Here at The Money Cloud, we were shocked to see research carried out by the Bank of International Settlements, that 85% of retail transfers are made through banks globally. There are many reasons why you shouldn’t use you bank for transferring money abroad and in this post, we have put together what we think are the 5 top reasons you should stop using your bank for international money transfers in comparison to the services The Money Cloud promote; Read more
The largest amounts of currencies transferred overseas have been researched by the Currency Index and some of the results have been very surprising, these large amounts of foreign currency are mainly from investors, but also those buying properties overseas.
Starling bank are arguably the UK’s most exciting Fintech “Challenger Bank” – that is, a new kind of firm offering users a different kind of banking proposition; simple, transparent, and without the hidden fees and charges that can make high street banks so unappealing to modern, mobile savvy millennials. Read more
The “Big 4” Challenger Banks
London may not be the world’s biggest FinTech hub, but there is an argument that says it is the most disruptive, and especially within the retail banking space.
There are no fewer than 5 recognised “Challenger banks” in operation currently, 4 based in London, and one in Durham. All have attracted significant funding, target millennials with mobile apps, instant spending reports and clever features, yet all face different challenges and issues as they battle to uproot the “big 4” high street banks; Lloyds, HSBC, Barclays and Natwest. Let’s have a look at 5 of the so-called challengers – in no particular order. Read more
If you’re reading this then you have come to the right place, because we are the experts in overseas money transfer. We have, after all, been at it for more than 10 years. Together, or co-founders Emmanuel and Huw launched the first ever money transfer comparison site all the way back in 2004.
Since then, we have seen serious change come to the industry, and that’s mainly due to the rise and rise of financial technology, which we now call Fintech.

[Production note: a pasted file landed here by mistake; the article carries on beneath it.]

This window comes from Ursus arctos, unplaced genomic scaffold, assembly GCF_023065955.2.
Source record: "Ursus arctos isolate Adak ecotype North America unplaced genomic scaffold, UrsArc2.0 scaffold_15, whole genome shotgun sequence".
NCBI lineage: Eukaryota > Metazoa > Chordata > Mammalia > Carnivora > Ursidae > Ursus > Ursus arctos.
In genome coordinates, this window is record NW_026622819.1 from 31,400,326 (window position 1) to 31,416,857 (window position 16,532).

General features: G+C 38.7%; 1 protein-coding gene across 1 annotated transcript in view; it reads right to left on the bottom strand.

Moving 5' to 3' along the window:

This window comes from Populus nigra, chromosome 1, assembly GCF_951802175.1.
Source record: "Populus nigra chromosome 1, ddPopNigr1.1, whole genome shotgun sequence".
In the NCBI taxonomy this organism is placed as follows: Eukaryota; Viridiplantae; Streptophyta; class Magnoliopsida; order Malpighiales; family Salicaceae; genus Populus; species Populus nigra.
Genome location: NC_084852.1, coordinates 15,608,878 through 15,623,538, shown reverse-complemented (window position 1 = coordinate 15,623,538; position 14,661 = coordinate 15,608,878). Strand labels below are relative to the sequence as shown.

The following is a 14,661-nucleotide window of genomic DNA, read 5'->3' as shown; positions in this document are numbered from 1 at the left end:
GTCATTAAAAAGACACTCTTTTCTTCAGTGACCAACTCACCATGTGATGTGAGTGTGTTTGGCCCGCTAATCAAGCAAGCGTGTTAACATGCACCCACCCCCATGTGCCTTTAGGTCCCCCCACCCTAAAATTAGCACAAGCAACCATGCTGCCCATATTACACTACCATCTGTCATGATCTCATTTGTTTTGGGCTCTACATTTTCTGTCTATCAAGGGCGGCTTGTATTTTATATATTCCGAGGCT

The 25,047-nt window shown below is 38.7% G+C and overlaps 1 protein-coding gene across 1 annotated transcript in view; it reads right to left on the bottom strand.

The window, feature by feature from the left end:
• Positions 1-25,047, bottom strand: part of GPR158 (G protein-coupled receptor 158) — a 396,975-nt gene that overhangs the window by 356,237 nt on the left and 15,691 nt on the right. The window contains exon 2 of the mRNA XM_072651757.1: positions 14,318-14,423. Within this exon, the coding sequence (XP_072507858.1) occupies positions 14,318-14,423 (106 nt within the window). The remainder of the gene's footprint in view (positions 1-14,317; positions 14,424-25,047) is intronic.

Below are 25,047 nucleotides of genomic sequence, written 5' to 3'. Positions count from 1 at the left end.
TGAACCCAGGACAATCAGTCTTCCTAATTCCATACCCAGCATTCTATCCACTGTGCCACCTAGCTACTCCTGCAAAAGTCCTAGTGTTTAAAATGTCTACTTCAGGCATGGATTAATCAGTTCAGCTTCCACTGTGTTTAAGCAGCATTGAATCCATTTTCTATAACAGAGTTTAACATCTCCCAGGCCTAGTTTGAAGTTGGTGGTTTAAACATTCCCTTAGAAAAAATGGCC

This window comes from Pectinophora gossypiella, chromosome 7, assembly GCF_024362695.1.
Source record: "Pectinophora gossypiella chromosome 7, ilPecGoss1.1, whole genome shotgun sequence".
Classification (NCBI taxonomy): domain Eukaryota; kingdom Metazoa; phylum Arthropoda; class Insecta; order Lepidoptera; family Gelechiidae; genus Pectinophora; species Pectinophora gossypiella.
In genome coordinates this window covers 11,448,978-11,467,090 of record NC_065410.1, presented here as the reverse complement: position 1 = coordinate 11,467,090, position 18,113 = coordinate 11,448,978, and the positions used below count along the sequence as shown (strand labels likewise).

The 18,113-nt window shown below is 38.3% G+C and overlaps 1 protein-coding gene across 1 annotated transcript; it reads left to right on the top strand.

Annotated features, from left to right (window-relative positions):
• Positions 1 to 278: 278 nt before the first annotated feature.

Taking on (and outperforming) the big banks’ services
Although we don’t quite know how the UK economy will change as a result of Brexit, what we do know is that many of the news sources are focusing almost exclusively on how those living in the country will be affected. But how about those living abroad? British expats, EU residents, and even those living elsewhere in the world are beginning to ask how they might be affected by the result of the referendum, and want to ensure that they’re doing everything they can to protect themselves, and their money, at this time.
Business as Usual for UK Expats
If you’ve waved goodbye to drizzly England and taken up residence on sunnier shores, don’t panic. You’re certainly not alone – an estimated 1.3 million Brits live on the continent thanks to the free movement laws within the EU – and despite what some scaremongers are saying, it’s very unlikely that you’ll become an illegal immigrant overnight. While we can’t predict the future, it is suggested that the UK will enter into some sort of agreement with the EU. Think about Norway, for example. Although they are not a part of the EU, British citizens are still able to live and work in Norway without the need for a visa.
Perhaps the biggest concern for Brits living abroad is money transfers. If you’re receiving a UK salary or UK pension, unfavourable currency exchange rates can have an impact upon day-to-day life. But depreciation is nothing new. In fact, the pound was actually lower against the euro in December 2008 than it is following the referendum. People overcame this by using dedicated FX services such as The Money Cloud who can provide big savings on international money transfers; it’s no different this time around.
Good News for EU Residents
If you live in another EU state and have been thinking about coming to live and work in Britain, experts are saying that you will still be able to do so. ‘It will still be possible to employ personnel from EU member states’, says Omer Simjee of Irwin Mitchell Solicitors. There may be a little extra work to be done, and a few more ‘administrative costs’, according to Simjee, but it is expected that emigration from EU states to the UK for work purposes will not be significantly affected by the result of the referendum.
A Boost for the Developing World
Many countries around the world have voiced concern that Brexit will not only affect the European region, but elsewhere, too. However, it is possible that the situation will be beneficial to many of these countries, particularly those in the developing world. If the majority of UK trade is shifted from the EU, it is likely that the Commonwealth nations will be a major focus. Countries such as India, Kenya, and Pakistan could benefit significantly. Fortunately, services such as The Money Cloud make it easy to send money abroad, and receive money from abroad, providing the best currency exchange rates for trade.
By Emmanuel Addy – Emmanuel has over 12 years’ experience of developing partnerships in the FX/digital payments sector. He has also worked alongside Huw Jenkins, in money transfer comparison since the sector began before consolidating his experience to co-found The Money Cloud.
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66% of Brits know they can pay using a smartphone, and in the US 53% of shoppers want more stores to accept payments via mobile. Despite the enthusiasm for this growing technology, many of us still aren’t completely clear on how it works. That’s why we’ve put together this quick guide to mobile payments, which takes you through the three main approaches. Read more
Google has introduced a new function to Gmail accounts in the UK: the ability to attach money to emails. That leads to the obvious question – is it safe to send money over email? Read more